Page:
They’ve planted 300 hectares of low THC hemp, which is also harvested to make a range of products, further providing economic vitality and helping to pay for the cleanup.  In this case, the toxicity doesn’t persist in the fibers, so it can be used, however there could be toxicity in the seeds so the hemp is not sold for food consumption.  The article doesn’t get too far into how hemp is working for pollution reduction, but offered a few links to explore.

According to the Huffington Post, in addition to hemp being a low-input and easy to grow plant, it “…was used at Chernobyl to harmlessly extract toxins and pollutants from the soil and groundwater. Hemp actually absorbs CO2 while it grows through natural photosynthesis, making it carbon-negative from the get-go.”

Commercial hemp, Darlingford, Manitoba, Canada.
Commercial hemp, Darlingford, Manitoba, Canada.

:: image via Huffington Post

The use a variety of plants for phytoremediation of toxic sites, including Brassicas, corn, tobacco, sunflowers and trees, to name a few, all are viable methods to uptake and capture pollutants.   The site explains that Phytoremediation is a process that takes advantage of the fact that green plants can extract and concentrate certain elements within their ecosystem. For example, some plants can grow in metal-laden soils, extract certain metals through their root systems, and accumulate them in their tissues without being damaged. In this way, pollutants are either removed from the soil and groundwater or rendered harmless.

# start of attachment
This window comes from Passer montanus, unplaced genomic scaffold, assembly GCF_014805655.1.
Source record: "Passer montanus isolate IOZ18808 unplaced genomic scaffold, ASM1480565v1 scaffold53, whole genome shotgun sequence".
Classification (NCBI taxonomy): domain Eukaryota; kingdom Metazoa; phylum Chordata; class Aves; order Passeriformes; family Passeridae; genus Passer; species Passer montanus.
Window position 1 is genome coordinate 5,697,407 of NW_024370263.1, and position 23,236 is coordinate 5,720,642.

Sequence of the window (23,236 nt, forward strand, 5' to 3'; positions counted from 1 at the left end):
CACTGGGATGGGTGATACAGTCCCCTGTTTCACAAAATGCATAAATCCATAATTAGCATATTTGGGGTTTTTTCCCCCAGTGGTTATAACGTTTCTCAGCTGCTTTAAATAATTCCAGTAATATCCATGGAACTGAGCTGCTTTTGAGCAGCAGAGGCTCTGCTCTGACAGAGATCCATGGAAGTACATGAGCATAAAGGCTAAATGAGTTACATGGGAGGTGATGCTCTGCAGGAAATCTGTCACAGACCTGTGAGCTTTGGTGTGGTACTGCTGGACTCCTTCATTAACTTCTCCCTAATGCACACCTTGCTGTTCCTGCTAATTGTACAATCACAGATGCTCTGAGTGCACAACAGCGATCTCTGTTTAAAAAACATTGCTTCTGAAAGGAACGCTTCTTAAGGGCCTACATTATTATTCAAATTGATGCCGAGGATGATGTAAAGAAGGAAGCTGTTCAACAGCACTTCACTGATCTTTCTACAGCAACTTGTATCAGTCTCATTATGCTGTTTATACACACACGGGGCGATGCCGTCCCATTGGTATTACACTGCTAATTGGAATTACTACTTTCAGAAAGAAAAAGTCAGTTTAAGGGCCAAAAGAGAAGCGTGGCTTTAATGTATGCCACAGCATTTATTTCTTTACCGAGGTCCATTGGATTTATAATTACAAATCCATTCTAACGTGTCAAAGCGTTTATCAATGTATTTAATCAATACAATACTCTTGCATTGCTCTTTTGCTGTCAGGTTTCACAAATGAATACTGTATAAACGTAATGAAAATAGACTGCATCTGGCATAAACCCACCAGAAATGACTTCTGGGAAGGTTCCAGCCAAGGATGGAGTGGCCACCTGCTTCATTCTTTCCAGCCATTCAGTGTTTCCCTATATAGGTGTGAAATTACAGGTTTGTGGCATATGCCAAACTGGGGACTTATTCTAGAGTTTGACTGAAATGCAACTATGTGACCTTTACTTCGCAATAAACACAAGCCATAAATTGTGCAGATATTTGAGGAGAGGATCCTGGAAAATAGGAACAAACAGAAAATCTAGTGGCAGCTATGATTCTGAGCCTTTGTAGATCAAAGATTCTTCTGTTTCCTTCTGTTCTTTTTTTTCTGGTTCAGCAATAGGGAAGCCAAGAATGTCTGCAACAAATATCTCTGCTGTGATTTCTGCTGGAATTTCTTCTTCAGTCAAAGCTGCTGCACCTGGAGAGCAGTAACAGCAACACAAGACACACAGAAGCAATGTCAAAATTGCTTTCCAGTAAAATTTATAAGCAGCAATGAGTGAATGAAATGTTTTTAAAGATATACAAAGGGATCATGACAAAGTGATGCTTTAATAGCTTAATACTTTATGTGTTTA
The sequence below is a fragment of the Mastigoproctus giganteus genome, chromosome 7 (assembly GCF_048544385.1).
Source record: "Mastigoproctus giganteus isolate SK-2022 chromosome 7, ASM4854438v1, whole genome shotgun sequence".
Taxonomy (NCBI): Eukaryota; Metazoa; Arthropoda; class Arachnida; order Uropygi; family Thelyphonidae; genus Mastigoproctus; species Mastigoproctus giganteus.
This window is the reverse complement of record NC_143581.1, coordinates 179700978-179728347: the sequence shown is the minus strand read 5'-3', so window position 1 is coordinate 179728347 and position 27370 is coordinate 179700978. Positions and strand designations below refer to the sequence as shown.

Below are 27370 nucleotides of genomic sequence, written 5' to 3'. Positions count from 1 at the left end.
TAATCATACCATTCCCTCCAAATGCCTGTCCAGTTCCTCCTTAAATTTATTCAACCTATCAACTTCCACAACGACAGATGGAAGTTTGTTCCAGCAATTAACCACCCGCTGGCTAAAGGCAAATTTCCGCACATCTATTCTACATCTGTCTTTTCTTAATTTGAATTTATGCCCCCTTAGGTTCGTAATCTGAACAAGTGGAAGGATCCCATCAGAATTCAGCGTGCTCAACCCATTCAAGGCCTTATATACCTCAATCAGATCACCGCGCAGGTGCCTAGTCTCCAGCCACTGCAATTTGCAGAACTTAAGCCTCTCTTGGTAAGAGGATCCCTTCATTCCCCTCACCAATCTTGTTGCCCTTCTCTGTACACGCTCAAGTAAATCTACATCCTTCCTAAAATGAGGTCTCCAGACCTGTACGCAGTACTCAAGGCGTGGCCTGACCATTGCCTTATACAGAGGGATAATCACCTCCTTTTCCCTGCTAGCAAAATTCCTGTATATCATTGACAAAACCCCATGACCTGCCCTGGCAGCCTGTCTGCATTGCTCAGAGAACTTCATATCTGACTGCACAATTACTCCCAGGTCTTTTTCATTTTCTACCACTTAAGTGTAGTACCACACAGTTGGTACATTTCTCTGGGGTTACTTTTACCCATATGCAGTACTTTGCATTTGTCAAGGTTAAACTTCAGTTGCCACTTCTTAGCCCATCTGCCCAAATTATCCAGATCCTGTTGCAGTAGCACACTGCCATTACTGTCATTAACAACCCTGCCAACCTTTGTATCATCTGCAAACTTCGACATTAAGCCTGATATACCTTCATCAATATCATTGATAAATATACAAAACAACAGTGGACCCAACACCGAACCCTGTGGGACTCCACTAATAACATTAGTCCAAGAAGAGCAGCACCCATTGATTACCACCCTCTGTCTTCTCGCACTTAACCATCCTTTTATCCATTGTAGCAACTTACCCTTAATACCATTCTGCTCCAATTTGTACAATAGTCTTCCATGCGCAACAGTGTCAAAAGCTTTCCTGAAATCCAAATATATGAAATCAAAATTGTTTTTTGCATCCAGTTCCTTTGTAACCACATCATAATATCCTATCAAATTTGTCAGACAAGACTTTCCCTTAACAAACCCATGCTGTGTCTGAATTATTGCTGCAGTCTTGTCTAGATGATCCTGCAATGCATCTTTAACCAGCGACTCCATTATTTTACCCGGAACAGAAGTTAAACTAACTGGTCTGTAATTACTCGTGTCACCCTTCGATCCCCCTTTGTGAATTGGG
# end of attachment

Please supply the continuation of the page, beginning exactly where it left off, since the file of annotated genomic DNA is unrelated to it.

:: image via McGraw Hill – Botany Global Issues Map